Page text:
Who his tormentors were, we do not know. Were the people beating him up Babylonians? Or were they some of his fellow exiles, who thought he was a religious nutcase?  We don’t know. One thing for sure, putting God first can lead to trouble. Life can become tough for those who serve God.

God will come to the rescue of his people

The Lord God helps me; therefore I have not been disgraced; therefore I have set my face like flint, and I know that I shall not be put to shame; he who vindicates me is near…. It is the Lord God who helps me.“ (50.7,8). The prophet could face the pain and the humiliation because he was convinced that God would help him.

How would God help? According to John Goldingay (Isaiah 261): “The events that will bring the people freedom from Babylon will also bring the prophet vindication before Babylon.” The prophet has no doubt that God is at work – and will come to help not just his people, but his prophet.

In the meantime perseverance and determination, resilience and courage, are called for: “I have set my face like a flint and I know I will not be ashamed” (50.7) – GNB: “I brace myself to endure them. I know that I will not be disgraced”.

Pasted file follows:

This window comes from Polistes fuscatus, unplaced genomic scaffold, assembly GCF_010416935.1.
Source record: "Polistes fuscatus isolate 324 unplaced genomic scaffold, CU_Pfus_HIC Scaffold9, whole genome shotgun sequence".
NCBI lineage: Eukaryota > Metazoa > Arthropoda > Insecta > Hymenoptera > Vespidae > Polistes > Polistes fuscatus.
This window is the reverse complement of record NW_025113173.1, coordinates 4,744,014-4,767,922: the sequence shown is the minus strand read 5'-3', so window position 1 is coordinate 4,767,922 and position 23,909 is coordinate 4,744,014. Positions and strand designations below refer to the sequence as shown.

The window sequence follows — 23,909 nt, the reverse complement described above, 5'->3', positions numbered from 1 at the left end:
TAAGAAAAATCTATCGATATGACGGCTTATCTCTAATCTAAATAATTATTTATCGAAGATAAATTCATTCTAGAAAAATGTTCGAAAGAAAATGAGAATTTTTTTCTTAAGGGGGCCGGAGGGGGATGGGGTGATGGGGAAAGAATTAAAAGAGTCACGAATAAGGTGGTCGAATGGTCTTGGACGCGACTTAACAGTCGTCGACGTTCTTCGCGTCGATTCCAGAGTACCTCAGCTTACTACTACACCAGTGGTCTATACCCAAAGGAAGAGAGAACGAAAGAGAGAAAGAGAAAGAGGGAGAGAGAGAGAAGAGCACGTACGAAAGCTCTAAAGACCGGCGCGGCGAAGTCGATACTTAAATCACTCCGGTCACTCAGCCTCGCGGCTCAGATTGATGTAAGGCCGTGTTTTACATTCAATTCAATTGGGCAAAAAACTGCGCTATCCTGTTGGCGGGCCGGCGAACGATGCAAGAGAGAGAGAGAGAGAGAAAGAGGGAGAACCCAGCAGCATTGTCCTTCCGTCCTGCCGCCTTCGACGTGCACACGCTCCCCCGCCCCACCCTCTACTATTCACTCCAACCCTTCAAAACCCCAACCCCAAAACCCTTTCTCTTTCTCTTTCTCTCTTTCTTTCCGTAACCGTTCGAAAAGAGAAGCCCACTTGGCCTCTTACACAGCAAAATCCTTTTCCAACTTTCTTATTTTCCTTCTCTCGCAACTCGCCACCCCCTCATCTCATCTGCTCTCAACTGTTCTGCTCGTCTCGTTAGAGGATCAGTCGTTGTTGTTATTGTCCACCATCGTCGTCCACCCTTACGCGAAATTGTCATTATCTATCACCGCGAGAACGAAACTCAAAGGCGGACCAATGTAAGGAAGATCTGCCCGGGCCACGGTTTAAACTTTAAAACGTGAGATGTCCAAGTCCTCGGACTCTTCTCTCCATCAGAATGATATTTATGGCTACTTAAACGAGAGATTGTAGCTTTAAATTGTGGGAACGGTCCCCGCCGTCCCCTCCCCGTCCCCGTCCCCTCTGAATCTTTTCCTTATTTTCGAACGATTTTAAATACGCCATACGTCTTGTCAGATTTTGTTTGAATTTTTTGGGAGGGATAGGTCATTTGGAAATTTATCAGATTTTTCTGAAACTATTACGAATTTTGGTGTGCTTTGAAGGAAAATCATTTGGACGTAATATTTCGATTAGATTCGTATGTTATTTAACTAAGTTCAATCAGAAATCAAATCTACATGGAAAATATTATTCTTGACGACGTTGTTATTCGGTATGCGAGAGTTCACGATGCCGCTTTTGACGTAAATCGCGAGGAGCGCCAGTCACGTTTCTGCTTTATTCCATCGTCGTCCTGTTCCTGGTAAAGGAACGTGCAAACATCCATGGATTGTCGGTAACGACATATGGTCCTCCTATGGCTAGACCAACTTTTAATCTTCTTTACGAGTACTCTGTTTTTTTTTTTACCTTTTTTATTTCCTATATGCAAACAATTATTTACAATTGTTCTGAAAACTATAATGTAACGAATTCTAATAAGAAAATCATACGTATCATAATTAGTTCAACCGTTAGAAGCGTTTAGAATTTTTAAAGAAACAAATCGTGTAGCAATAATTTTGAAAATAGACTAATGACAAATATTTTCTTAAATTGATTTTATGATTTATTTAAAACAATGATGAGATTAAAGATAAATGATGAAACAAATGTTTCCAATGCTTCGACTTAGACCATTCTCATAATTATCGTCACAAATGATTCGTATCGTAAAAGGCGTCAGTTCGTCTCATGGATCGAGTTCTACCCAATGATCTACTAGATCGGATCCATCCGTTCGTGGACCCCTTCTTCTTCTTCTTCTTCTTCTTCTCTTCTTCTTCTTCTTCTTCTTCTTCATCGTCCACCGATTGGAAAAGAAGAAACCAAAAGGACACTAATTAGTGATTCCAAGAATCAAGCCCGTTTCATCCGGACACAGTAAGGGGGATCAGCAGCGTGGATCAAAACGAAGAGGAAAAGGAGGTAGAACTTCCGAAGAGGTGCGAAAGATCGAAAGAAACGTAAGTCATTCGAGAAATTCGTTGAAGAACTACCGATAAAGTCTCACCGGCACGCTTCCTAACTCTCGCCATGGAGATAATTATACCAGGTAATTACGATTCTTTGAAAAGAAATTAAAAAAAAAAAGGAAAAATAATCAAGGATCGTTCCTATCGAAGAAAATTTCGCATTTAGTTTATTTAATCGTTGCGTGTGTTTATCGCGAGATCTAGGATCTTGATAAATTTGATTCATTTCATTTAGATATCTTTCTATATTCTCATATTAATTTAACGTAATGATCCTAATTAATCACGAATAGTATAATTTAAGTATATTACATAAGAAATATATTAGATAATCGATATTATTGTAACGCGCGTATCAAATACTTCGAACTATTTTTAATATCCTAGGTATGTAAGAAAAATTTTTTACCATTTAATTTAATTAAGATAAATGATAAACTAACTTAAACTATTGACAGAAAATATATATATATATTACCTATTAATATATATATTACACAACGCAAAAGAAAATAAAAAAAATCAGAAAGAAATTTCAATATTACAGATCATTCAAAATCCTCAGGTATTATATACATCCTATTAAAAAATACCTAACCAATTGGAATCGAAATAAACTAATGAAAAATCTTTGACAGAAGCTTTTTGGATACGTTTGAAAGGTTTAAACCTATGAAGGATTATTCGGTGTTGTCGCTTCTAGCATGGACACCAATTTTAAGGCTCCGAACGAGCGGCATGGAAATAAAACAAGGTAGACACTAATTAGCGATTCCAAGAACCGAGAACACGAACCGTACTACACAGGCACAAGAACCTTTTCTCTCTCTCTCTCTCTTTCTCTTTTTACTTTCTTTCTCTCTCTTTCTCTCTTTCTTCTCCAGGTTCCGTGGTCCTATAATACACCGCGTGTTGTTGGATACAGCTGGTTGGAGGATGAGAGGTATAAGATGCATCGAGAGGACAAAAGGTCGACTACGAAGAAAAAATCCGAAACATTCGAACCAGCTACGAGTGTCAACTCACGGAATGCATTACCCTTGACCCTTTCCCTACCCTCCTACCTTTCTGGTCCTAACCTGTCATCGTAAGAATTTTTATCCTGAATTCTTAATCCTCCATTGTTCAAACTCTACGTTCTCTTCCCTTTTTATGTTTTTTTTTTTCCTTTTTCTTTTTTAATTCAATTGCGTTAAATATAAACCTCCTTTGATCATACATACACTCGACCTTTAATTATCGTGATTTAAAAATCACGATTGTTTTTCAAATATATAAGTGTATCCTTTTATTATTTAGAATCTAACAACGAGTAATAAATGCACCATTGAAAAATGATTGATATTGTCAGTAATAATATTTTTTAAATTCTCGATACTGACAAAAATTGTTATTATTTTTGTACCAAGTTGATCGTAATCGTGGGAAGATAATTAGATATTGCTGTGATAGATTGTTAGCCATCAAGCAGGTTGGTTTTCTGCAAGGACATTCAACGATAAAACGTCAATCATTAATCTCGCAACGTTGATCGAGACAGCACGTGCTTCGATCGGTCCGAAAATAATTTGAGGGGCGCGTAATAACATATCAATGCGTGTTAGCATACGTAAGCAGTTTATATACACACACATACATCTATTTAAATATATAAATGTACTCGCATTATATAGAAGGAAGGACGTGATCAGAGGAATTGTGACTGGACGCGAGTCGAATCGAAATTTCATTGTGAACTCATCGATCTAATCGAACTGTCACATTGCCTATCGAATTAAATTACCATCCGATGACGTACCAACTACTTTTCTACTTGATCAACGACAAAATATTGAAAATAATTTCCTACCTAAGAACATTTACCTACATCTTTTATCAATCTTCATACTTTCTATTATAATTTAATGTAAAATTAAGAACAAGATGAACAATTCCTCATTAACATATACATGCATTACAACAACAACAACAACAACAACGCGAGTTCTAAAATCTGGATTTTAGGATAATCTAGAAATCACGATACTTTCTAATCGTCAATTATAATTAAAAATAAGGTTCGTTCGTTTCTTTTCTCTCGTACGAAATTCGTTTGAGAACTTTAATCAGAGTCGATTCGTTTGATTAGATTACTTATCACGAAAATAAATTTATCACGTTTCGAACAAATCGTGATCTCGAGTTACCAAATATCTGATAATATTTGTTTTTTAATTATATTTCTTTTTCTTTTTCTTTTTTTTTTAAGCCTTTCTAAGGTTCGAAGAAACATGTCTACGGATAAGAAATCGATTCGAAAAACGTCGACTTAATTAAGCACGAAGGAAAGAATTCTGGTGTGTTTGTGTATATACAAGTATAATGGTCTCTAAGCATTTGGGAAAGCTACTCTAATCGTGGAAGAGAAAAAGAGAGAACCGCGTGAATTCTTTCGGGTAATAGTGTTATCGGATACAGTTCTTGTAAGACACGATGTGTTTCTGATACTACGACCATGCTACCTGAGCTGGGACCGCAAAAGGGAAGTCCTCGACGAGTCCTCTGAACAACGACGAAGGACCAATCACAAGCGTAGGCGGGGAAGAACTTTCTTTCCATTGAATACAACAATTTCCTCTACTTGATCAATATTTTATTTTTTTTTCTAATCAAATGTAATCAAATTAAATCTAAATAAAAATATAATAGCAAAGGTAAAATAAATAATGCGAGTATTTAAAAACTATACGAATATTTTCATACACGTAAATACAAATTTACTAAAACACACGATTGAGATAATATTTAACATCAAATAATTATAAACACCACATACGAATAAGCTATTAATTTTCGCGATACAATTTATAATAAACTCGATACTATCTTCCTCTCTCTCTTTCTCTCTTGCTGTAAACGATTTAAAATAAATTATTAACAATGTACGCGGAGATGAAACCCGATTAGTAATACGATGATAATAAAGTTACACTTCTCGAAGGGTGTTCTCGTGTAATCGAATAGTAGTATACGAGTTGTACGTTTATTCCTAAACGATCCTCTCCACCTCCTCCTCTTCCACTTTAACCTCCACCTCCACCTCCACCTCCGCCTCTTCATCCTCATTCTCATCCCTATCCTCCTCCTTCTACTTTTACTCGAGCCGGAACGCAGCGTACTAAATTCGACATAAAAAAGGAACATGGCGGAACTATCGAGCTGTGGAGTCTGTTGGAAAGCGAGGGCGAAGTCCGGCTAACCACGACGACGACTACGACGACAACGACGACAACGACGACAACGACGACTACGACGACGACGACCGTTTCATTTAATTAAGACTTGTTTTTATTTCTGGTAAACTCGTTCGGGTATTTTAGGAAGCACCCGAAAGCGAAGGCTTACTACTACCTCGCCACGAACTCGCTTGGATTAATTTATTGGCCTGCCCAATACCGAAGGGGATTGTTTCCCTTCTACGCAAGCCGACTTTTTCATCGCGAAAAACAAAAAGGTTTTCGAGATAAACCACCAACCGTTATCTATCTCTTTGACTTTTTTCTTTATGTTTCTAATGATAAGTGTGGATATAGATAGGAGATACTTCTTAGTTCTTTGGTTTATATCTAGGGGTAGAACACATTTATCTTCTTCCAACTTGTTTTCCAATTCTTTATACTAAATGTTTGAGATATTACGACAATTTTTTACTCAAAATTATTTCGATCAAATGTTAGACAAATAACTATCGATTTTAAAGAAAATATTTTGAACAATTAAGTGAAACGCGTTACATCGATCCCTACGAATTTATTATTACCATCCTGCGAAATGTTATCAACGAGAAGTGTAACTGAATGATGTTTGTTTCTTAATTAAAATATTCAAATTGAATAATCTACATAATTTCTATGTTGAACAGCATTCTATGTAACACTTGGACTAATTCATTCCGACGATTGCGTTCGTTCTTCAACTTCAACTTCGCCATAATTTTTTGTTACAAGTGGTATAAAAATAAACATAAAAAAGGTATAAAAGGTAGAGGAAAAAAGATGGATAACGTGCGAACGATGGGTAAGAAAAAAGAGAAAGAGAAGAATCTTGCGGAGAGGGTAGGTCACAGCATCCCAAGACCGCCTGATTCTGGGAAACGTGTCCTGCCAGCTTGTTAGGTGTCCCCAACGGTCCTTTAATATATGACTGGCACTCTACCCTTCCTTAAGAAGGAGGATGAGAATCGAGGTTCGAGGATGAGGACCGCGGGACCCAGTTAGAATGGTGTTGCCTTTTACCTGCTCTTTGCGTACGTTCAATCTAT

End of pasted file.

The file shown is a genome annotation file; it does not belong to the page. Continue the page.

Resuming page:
Or to return to the comfortable word of Jesus in Matt 11.28-20: “Come to me…for my yoke is easy and my burden is light”. It has been suggested that here we hear the voice of Jesus the carpenter. The word translated “easy” (chrestos) literally means ‘well-fitting’. In Palestine yokes were made of wood. An ox would be brought to the carpenter’s house & measurements would be taken: the yoke would be roughed out & the ox brought back for fitting. The yoke was then adjusted so that would fit-well – just like a tailor-made suit! There is a lovely legend that tells of Jesus making the best yokes in all Galilee – people would came from miles around – they knew where to come, because above the shop was a sign: “My yokes fit well“. Come to me – my yoke fits”. Ultimately, we come to church not to support the work of Christ, but to be supported by Christ.

For discussion:

To what extent has following Jesus brought difficulties to you? How have you coped when life has been tough?